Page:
sr0825bMidnight in the Piazza

Written by Tiffany Parks
Published by Harper (2018)
ISBN-13: 978-0062644527
Copy provided by Wayne County Public Library.

From the dust jacket: Beatrice Archer may love history, and Rome may be chock-full of it, but that doesn’t mean she wants to move there! Too bad Beatrice’s father, who taught her everything she knows about exploring the past, got a job as the head of the history department at the American Academy in Rome… It isn’t until she hears talk of a strange neighborhood legend that Beatrice perks up. A centuries-old unsolved mystery about the beautiful fountain outside her window? Sounds like fun!

Beatrice Archer was not happy when her dad announced that they were moving to Rome. It certainly wasn’t easy to just pack up and leave everything behind, especially her friends! Beatrice and her dad eventually ended up in a neighborhood in Rome known as the Jewish Ghetto. She wasn’t looking forward to her new life, not even to her private lessons with Ginevra, the tutor that her dad hired to teach her basic Italian.

Along the way Beatrice met a group of boys. Three of them were also from America and one was half-Italian and half-American but lived in Rome all his life. His name was Marco, and he became Beatrice’s first official friend in Rome. When Beatrice learned that the beautiful fountain in the piazza was enveloped in mystery, she could not help but play Nancy Drew in Rome. Things got more complicated when Beatrice realized that valuable pieces from the fountain had been stolen! Beatrice faced a dilemma: solve a mystery or catch a thief?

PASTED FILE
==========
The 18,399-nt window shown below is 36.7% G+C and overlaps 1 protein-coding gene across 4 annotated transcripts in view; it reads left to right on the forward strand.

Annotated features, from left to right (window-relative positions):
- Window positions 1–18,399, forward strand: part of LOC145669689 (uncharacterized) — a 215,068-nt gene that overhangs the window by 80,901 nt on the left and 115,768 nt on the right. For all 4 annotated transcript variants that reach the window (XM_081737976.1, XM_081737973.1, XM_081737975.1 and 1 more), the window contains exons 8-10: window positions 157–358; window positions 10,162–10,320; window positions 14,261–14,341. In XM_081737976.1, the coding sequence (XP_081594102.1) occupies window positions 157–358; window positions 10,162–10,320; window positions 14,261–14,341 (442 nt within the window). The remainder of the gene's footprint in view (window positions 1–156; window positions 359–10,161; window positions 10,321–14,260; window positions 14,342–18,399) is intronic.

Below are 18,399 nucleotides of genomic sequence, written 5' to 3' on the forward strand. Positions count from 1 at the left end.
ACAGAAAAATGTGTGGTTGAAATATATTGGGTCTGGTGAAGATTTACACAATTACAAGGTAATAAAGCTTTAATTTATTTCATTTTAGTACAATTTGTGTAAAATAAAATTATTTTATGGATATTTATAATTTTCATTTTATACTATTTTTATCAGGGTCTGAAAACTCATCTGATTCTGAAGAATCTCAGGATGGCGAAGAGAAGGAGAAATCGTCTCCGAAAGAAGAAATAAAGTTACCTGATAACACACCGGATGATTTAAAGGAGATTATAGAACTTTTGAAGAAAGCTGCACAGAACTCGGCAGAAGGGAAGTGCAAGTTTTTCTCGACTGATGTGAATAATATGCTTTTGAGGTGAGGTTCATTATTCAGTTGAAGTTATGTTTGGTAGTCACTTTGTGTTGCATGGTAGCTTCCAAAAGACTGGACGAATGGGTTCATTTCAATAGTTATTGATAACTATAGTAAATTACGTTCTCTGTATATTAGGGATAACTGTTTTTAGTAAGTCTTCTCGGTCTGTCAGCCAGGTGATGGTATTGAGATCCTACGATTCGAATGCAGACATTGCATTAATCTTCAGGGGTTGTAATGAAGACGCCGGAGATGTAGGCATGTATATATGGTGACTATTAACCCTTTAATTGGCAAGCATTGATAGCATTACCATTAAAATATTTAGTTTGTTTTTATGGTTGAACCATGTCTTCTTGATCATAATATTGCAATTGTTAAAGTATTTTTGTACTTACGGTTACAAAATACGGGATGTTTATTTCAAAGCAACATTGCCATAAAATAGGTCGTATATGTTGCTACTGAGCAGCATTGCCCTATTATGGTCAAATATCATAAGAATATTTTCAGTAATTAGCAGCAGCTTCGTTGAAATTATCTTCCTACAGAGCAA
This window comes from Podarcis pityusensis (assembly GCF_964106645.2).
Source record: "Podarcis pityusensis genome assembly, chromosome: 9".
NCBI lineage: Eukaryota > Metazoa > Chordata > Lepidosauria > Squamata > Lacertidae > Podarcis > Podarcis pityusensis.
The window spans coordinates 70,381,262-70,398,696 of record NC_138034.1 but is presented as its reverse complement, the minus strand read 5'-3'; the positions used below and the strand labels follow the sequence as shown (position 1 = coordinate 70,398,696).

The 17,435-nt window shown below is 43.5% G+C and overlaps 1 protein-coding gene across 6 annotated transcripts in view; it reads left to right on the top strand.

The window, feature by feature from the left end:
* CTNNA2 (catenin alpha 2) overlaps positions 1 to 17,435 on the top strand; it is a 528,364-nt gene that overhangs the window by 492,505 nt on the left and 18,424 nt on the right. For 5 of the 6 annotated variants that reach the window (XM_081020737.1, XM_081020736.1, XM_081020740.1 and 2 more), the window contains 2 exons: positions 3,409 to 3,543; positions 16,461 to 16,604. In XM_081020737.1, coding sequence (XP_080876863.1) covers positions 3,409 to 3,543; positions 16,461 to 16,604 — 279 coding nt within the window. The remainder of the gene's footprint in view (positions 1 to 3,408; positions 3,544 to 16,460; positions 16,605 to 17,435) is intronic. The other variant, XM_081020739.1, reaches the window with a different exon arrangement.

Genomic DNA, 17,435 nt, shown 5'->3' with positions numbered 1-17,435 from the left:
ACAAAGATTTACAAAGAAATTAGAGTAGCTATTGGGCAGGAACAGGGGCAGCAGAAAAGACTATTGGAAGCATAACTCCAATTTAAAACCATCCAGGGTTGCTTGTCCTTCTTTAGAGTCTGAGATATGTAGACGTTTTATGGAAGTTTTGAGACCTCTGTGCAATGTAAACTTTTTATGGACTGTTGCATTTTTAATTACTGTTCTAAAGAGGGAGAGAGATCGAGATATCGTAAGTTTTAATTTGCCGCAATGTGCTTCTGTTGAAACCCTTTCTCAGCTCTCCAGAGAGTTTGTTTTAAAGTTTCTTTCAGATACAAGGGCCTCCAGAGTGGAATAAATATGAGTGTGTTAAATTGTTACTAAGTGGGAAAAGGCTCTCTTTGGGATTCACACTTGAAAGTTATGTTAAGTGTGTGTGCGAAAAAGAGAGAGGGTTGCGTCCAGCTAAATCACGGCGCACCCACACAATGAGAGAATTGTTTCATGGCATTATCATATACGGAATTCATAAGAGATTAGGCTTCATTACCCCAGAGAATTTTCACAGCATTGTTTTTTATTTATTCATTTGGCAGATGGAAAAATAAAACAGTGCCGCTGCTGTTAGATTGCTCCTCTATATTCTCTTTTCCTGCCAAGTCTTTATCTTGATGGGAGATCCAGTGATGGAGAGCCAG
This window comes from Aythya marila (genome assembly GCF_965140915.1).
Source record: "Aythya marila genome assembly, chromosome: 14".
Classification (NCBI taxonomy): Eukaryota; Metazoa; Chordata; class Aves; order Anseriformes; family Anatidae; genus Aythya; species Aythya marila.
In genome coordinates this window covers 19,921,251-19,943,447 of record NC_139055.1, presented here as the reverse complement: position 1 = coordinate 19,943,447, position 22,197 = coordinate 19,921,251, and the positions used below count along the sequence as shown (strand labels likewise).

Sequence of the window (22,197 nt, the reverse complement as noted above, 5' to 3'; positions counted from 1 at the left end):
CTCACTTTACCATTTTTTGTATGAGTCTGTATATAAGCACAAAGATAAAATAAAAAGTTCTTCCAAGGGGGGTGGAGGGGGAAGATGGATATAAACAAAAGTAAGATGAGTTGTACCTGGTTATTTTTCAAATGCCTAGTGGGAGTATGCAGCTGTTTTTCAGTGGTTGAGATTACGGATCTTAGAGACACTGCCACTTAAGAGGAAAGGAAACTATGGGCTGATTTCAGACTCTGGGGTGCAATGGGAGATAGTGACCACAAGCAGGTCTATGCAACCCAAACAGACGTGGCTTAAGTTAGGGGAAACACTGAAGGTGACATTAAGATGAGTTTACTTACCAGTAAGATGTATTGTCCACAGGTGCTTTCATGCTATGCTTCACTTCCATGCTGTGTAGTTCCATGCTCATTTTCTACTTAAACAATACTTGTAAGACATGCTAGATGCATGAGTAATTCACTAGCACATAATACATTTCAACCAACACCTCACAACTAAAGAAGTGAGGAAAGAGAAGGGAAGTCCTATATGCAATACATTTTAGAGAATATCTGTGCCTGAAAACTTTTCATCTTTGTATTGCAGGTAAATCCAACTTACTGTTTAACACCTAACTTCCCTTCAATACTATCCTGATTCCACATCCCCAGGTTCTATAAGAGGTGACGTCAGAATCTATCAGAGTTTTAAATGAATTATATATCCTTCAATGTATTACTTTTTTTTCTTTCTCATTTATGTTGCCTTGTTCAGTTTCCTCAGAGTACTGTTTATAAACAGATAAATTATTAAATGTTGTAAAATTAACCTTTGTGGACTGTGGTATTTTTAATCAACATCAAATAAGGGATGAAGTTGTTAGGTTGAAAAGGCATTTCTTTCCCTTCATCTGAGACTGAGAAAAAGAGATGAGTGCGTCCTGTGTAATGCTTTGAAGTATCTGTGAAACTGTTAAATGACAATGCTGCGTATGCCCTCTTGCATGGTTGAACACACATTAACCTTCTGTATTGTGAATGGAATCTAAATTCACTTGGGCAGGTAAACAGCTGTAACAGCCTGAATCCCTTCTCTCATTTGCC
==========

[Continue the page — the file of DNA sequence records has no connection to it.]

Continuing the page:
Midnight in the Piazza started a bit slow for me. People who like art and history or have been in Rome might find this book interesting. According to the author, the book was inspired by actual Roman history, art, and architecture. What could be more fun than that? It’s easy to get lost when you’re not paying attention to the details in the book, especially with a lot of mention about the history behind the Turtle Fountain. Overall, a good historical fiction for kids.

Free Delivery on all Books at the Book Depository

1 comment on “[Saturday Reads] On Meaningful Coincidences and Tales Worth Telling: Middle Grade Novels with a Dash of Mystery

  1. Midnight in the Piazza sounds like a book that would be perfect for our upcoming reading theme too!

    Liked by 1 person

Leave a Reply

Fill in your details below or click an icon to log in:

WordPress.com Logo

You are commenting using your WordPress.com account. Log Out /  Change )

Google+ photo

You are commenting using your Google+ account. Log Out /  Change )

Twitter picture

You are commenting using your Twitter account. Log Out /  Change )

Facebook photo

You are commenting using your Facebook account. Log Out /  Change )

Connecting to %s

This site uses Akismet to reduce spam. Learn how your comment data is processed.

%d bloggers like this: